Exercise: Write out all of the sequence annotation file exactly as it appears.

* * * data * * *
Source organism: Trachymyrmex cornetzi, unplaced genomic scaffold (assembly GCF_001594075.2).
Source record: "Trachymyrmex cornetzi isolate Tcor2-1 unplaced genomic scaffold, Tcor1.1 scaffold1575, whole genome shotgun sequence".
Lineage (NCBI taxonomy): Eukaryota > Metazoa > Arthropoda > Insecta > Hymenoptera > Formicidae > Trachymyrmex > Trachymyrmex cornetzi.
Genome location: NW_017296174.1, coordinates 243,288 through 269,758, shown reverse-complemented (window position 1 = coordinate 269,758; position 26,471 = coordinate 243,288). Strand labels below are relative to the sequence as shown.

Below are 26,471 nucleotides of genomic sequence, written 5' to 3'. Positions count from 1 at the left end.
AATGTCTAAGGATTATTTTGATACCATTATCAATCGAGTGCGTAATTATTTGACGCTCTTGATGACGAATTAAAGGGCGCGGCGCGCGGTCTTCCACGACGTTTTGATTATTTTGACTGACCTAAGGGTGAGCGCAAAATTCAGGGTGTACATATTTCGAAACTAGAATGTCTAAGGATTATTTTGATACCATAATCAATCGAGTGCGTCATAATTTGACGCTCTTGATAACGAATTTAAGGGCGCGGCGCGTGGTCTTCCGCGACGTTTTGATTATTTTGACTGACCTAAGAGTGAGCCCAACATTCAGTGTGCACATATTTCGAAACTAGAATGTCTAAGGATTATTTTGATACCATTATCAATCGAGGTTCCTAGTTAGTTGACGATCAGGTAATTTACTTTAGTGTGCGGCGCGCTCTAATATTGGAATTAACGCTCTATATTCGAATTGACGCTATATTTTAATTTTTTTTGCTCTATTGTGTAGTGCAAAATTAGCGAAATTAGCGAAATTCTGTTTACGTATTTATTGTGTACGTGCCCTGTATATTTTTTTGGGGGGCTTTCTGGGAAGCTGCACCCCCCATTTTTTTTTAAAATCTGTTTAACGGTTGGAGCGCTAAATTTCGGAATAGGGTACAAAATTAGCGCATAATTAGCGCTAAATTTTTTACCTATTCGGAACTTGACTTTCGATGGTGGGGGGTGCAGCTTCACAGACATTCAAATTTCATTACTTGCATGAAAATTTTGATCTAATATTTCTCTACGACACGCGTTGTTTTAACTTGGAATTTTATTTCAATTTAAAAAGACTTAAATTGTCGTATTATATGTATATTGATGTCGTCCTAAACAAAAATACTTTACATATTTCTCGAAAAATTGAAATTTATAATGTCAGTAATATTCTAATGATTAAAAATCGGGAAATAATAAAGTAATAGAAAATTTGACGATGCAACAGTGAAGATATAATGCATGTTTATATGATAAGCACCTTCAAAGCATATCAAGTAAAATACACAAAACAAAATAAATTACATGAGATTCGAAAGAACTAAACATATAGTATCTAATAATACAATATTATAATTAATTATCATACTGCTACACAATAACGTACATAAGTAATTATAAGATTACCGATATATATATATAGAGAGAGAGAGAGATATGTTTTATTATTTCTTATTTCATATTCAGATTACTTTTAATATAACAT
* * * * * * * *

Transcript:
Source organism: Trachymyrmex cornetzi, unplaced genomic scaffold (assembly GCF_001594075.2).
Source record: "Trachymyrmex cornetzi isolate Tcor2-1 unplaced genomic scaffold, Tcor1.1 scaffold1575, whole genome shotgun sequence".
Lineage (NCBI taxonomy): Eukaryota > Metazoa > Arthropoda > Insecta > Hymenoptera > Formicidae > Trachymyrmex > Trachymyrmex cornetzi.
Genome location: NW_017296174.1, coordinates 243,288 through 269,758, shown reverse-complemented (window position 1 = coordinate 269,758; position 26,471 = coordinate 243,288). Strand labels below are relative to the sequence as shown.

Below are 26,471 nucleotides of genomic sequence, written 5' to 3'. Positions count from 1 at the left end.
AATGTCTAAGGATTATTTTGATACCATTATCAATCGAGTGCGTAATTATTTGACGCTCTTGATGACGAATTAAAGGGCGCGGCGCGCGGTCTTCCACGACGTTTTGATTATTTTGACTGACCTAAGGGTGAGCGCAAAATTCAGGGTGTACATATTTCGAAACTAGAATGTCTAAGGATTATTTTGATACCATAATCAATCGAGTGCGTCATAATTTGACGCTCTTGATAACGAATTTAAGGGCGCGGCGCGTGGTCTTCCGCGACGTTTTGATTATTTTGACTGACCTAAGAGTGAGCCCAACATTCAGTGTGCACATATTTCGAAACTAGAATGTCTAAGGATTATTTTGATACCATTATCAATCGAGGTTCCTAGTTAGTTGACGATCAGGTAATTTACTTTAGTGTGCGGCGCGCTCTAATATTGGAATTAACGCTCTATATTCGAATTGACGCTATATTTTAATTTTTTTTGCTCTATTGTGTAGTGCAAAATTAGCGAAATTAGCGAAATTCTGTTTACGTATTTATTGTGTACGTGCCCTGTATATTTTTTTGGGGGGCTTTCTGGGAAGCTGCACCCCCCATTTTTTTTTAAAATCTGTTTAACGGTTGGAGCGCTAAATTTCGGAATAGGGTACAAAATTAGCGCATAATTAGCGCTAAATTTTTTACCTATTCGGAACTTGACTTTCGATGGTGGGGGGTGCAGCTTCACAGACATTCAAATTTCATTACTTGCATGAAAATTTTGATCTAATATTTCTCTACGACACGCGTTGTTTTAACTTGGAATTTTATTTCAATTTAAAAAGACTTAAATTGTCGTATTATATGTATATTGATGTCGTCCTAAACAAAAATACTTTACATATTTCTCGAAAAATTGAAATTTATAATGTCAGTAATATTCTAATGATTAAAAATCGGGAAATAATAAAGTAATAGAAAATTTGACGATGCAACAGTGAAGATATAATGCATGTTTATATGATAAGCACCTTCAAAGCATATCAAGTAAAATACACAAAACAAAATAAATTACATGAGATTCGAAAGAACTAAACATATAGTATCTAATAATACAATATTATAATTAATTATCATACTGCTACACAATAACGTACATAAGTAATTATAAGATTACCGATATATATATATAGAGAGAGAGAGAGATATGTTTTATTATTTCTTATTTCATATTCAGATTACTTTTAATATAACAT